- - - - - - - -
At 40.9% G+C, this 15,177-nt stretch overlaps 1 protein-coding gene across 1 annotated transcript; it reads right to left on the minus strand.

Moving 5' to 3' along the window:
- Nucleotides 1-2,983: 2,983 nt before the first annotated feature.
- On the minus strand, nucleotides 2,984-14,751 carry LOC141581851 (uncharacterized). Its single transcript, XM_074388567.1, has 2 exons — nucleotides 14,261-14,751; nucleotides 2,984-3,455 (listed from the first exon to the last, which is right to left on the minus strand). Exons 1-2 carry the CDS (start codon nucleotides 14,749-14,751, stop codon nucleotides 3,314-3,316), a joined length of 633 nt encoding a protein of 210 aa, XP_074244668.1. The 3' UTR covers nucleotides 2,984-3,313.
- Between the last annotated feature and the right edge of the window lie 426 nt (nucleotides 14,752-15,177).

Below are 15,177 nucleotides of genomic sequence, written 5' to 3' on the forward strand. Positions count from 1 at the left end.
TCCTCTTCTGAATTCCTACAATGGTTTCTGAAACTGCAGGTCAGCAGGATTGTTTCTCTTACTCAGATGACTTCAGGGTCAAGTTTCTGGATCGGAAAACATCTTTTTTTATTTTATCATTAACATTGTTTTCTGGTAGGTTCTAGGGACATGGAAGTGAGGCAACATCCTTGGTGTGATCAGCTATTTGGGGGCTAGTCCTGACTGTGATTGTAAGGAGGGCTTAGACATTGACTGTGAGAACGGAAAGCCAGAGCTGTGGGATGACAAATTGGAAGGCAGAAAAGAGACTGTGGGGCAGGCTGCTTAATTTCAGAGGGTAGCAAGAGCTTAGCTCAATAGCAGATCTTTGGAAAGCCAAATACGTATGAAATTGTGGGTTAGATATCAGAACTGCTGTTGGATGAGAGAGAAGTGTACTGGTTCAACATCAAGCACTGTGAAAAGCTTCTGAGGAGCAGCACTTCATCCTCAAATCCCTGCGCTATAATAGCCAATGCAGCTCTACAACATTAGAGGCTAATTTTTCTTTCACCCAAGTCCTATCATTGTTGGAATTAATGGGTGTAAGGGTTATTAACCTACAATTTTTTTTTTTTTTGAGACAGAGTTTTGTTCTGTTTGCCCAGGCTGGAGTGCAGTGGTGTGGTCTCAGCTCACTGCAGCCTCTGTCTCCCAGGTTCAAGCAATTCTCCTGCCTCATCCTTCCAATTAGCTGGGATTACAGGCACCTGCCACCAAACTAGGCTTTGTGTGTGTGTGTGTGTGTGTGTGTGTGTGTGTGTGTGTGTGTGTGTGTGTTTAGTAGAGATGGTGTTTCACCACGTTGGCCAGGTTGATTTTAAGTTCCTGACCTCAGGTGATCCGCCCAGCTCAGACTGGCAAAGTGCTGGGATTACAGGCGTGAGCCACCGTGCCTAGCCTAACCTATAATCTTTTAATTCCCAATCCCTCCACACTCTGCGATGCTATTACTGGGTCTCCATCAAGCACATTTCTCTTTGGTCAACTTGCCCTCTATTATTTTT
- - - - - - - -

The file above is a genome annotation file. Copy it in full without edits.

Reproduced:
At 40.9% G+C, this 15,177-nt stretch overlaps 1 protein-coding gene across 1 annotated transcript; it reads right to left on the minus strand.

Moving 5' to 3' along the window:
- Nucleotides 1-2,983: 2,983 nt before the first annotated feature.
- On the minus strand, nucleotides 2,984-14,751 carry LOC141581851 (uncharacterized). Its single transcript, XM_074388567.1, has 2 exons — nucleotides 14,261-14,751; nucleotides 2,984-3,455 (listed from the first exon to the last, which is right to left on the minus strand). Exons 1-2 carry the CDS (start codon nucleotides 14,749-14,751, stop codon nucleotides 3,314-3,316), a joined length of 633 nt encoding a protein of 210 aa, XP_074244668.1. The 3' UTR covers nucleotides 2,984-3,313.
- Between the last annotated feature and the right edge of the window lie 426 nt (nucleotides 14,752-15,177).

Below are 15,177 nucleotides of genomic sequence, written 5' to 3' on the forward strand. Positions count from 1 at the left end.
TCCTCTTCTGAATTCCTACAATGGTTTCTGAAACTGCAGGTCAGCAGGATTGTTTCTCTTACTCAGATGACTTCAGGGTCAAGTTTCTGGATCGGAAAACATCTTTTTTTATTTTATCATTAACATTGTTTTCTGGTAGGTTCTAGGGACATGGAAGTGAGGCAACATCCTTGGTGTGATCAGCTATTTGGGGGCTAGTCCTGACTGTGATTGTAAGGAGGGCTTAGACATTGACTGTGAGAACGGAAAGCCAGAGCTGTGGGATGACAAATTGGAAGGCAGAAAAGAGACTGTGGGGCAGGCTGCTTAATTTCAGAGGGTAGCAAGAGCTTAGCTCAATAGCAGATCTTTGGAAAGCCAAATACGTATGAAATTGTGGGTTAGATATCAGAACTGCTGTTGGATGAGAGAGAAGTGTACTGGTTCAACATCAAGCACTGTGAAAAGCTTCTGAGGAGCAGCACTTCATCCTCAAATCCCTGCGCTATAATAGCCAATGCAGCTCTACAACATTAGAGGCTAATTTTTCTTTCACCCAAGTCCTATCATTGTTGGAATTAATGGGTGTAAGGGTTATTAACCTACAATTTTTTTTTTTTTTGAGACAGAGTTTTGTTCTGTTTGCCCAGGCTGGAGTGCAGTGGTGTGGTCTCAGCTCACTGCAGCCTCTGTCTCCCAGGTTCAAGCAATTCTCCTGCCTCATCCTTCCAATTAGCTGGGATTACAGGCACCTGCCACCAAACTAGGCTTTGTGTGTGTGTGTGTGTGTGTGTGTGTGTGTGTGTGTGTGTGTGTGTGTGTTTAGTAGAGATGGTGTTTCACCACGTTGGCCAGGTTGATTTTAAGTTCCTGACCTCAGGTGATCCGCCCAGCTCAGACTGGCAAAGTGCTGGGATTACAGGCGTGAGCCACCGTGCCTAGCCTAACCTATAATCTTTTAATTCCCAATCCCTCCACACTCTGCGATGCTATTACTGGGTCTCCATCAAGCACATTTCTCTTTGGTCAACTTGCCCTCTATTATTTTT